Abbey argued that a solution to mass immigration from the south had to be sought in Mexico, not the United States: “Mexico needs not more loans – money that will end up in the Swiss bank accounts of los ricos – but a revolution.” According to his best friend John Du Puy, Abbey considered the Mexican government an appalling betrayal of the Zapatista revolution and he vehemently opposed allowing them to “dump people on us” that they “couldn’t deal with.” In One Life At A Time, Please, he called for the militarization of the U.S.-Mexico border, but also advocated handing out rifles to those turned back there, so they could return home and settle accounts with their exploiters. Though more rhetoric than serious policy proposal, the implied sympathy for social revolution is hardly racist (racists prefer eugenic solutions). Curiously, Abbey “didn’t think much” of the 1979 Sandinista revolution in Nicaragua, which implemented a wide range of popular programs for the poor that made it unnecessary for Nicaraguans to migrate to the United States in large numbers, as campesinos from Mexico, Guatemala, and El Salvador did (and still do), much to Abbey’s dislike. Perhaps Abbey was the kind of anarchist who favors every revolution except the (imperfect) ones that succeed.

In any event, Abbey had curious associations for a “racist.” Early in his career he spoke at a Navajo rally, and in 1959 he edited the bilingual newspaper El Crepusculo de la Libertad (Twilight of Liberty), which promoted Indian rights. Years later he favorably reviewed Vine Deloria’s Custer Died For Your Sins: An Indian Manifesto, one of several favorable articles he wrote on Indian affairs. He lamented that Deloria’s views were not being taught in schools, and noted that “the many parallels between the war in Vietnam and the war against the American Indian has not escaped the American Indian.”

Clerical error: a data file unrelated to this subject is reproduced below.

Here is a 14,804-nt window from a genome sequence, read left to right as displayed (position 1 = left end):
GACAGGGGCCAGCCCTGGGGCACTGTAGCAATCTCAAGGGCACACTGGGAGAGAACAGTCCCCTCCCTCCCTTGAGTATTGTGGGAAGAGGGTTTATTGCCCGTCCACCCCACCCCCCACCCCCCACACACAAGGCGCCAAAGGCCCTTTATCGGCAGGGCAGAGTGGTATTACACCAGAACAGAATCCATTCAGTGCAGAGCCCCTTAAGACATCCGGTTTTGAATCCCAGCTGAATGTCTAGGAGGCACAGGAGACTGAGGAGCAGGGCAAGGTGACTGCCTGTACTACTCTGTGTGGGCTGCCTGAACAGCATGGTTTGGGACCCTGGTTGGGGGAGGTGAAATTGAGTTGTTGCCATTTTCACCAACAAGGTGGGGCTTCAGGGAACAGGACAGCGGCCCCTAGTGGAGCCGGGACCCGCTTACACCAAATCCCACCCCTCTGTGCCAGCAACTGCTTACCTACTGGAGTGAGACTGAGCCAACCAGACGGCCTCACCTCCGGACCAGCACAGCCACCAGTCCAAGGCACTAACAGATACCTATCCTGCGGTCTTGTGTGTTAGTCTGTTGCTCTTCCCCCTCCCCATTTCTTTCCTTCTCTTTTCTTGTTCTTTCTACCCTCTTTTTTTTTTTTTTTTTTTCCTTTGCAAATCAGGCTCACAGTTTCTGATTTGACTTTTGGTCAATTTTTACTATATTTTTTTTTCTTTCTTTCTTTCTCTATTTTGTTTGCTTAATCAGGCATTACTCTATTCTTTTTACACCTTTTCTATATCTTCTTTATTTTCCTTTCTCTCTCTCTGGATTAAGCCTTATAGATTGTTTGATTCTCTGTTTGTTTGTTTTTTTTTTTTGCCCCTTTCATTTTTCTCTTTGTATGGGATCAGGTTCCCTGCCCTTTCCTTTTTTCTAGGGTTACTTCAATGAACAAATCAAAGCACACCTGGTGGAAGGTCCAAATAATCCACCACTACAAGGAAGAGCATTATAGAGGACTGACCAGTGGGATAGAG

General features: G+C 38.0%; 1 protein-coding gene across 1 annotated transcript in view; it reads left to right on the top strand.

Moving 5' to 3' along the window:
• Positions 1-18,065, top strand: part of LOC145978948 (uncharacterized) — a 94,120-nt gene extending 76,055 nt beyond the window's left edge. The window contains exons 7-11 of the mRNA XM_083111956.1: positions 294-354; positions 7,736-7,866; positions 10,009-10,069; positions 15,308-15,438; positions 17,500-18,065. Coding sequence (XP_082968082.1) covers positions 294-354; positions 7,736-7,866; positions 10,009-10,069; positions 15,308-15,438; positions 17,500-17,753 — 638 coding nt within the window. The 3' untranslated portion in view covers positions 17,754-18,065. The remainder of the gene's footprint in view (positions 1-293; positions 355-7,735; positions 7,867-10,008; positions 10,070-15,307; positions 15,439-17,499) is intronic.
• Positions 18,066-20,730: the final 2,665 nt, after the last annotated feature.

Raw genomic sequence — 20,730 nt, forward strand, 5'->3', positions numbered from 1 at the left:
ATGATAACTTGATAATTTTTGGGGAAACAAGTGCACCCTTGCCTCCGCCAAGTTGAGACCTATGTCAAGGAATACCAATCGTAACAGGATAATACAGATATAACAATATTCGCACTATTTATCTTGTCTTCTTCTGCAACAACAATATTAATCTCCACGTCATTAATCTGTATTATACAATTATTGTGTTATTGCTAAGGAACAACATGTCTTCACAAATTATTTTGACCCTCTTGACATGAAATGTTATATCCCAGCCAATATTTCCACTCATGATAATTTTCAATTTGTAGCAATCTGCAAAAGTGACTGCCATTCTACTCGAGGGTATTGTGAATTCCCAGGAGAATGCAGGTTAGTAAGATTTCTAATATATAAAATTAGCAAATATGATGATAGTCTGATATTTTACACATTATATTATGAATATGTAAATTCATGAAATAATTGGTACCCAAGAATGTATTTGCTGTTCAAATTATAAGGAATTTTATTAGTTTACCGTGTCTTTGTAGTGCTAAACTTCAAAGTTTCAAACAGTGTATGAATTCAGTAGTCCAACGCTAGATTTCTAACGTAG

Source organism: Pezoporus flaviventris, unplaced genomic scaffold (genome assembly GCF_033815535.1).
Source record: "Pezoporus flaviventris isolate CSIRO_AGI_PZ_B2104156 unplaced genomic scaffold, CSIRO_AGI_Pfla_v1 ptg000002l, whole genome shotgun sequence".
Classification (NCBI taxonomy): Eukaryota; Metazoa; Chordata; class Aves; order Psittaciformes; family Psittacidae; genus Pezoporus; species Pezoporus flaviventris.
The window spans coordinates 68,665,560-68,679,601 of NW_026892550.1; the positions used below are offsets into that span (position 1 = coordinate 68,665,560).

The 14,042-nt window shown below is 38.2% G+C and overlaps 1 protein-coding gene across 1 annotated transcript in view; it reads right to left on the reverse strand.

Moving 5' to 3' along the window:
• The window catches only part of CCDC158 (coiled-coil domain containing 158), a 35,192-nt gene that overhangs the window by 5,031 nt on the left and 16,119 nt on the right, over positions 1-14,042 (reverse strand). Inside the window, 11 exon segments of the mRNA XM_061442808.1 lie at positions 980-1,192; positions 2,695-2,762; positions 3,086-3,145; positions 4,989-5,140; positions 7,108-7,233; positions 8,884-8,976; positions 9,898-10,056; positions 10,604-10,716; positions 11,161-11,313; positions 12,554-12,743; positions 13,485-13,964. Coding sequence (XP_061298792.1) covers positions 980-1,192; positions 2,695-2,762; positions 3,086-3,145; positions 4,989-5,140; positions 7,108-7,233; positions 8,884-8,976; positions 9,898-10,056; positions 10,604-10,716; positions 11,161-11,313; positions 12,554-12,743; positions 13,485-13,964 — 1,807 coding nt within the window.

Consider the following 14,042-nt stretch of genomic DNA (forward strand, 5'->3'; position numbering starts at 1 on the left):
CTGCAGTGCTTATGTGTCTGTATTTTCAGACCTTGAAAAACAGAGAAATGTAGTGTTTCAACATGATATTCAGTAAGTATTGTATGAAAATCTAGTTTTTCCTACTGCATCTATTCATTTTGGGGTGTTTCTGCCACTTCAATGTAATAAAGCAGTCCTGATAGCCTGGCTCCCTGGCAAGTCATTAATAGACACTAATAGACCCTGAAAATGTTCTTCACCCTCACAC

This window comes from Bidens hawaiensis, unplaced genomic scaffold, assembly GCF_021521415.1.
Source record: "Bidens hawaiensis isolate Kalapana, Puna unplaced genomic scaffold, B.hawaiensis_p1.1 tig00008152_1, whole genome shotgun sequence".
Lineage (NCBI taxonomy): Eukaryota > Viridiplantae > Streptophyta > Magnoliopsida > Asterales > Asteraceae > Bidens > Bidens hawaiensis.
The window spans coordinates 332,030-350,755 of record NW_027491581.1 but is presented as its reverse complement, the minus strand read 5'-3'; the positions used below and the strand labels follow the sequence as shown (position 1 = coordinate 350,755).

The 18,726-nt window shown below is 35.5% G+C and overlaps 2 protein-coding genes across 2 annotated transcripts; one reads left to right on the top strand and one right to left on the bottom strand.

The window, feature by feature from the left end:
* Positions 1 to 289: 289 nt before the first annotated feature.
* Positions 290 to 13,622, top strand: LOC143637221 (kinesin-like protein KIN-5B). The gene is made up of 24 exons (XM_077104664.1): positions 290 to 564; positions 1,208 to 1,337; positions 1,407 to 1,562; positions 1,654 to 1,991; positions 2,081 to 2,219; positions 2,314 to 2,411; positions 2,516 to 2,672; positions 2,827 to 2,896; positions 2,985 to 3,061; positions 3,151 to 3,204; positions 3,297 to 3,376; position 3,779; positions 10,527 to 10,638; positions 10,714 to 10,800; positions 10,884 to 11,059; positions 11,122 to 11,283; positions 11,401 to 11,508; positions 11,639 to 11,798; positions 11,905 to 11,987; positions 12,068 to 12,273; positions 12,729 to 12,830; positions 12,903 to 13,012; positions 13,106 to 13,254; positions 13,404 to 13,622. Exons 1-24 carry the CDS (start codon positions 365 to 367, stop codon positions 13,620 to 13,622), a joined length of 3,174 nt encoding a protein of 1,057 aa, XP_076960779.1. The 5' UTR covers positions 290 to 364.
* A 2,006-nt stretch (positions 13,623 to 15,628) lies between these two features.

Though, as noted, he opposed mass immigration from Mexico, he bore no grudge against Hispanics per se, and felt that any immigrant who had managed to live in the U.S. five years or more should be allowed to stay. For many years he wore a cap with the inscription “Viva La Causa,” and his best friend John De Puy reports he was sympathetic to Chicano activists in Taos and throughout northern New Mexico. De Puy says Abbey’s opposition to immigration, both legal and illegal, was not because of contempt for other cultures, but because of the problems inherent in large scale immigration.

Responding to Alfredo Gutierrez in the New York Times in August, 1983, Abbey conceded he preferred his own culture to others:  “I will confess to cultural bias. Though an aficionado of tacos, Herradura tequila, and ranchero music (in moderate doses), I have no wish to emigrate to Mexico. Nor does Alfredo Gutierrez . . . At some point soon our Anglo-liberal-guilt neurosis must yield to common sense and enlightened self-interest.”  In a 1987 letter to Earth First! Journal, Abbey drew a distinction between chauvinism and racism: “I am guilty of cultural chauvinism – I much prefer life in the USA to that in any Latin American country; and so do most Latin Americans – but chauvinism is not racism. Racism is the belief that all members of one race are innately superior to all members of some other race. I do not subscribe to any such belief.” In a 1988 journal entry he wrote that the only “superior” races would be those who have done the least harm to the earth; he suggested the Bushmen of Africa, the Australian aborigines, and perhaps the Arizona Hopi.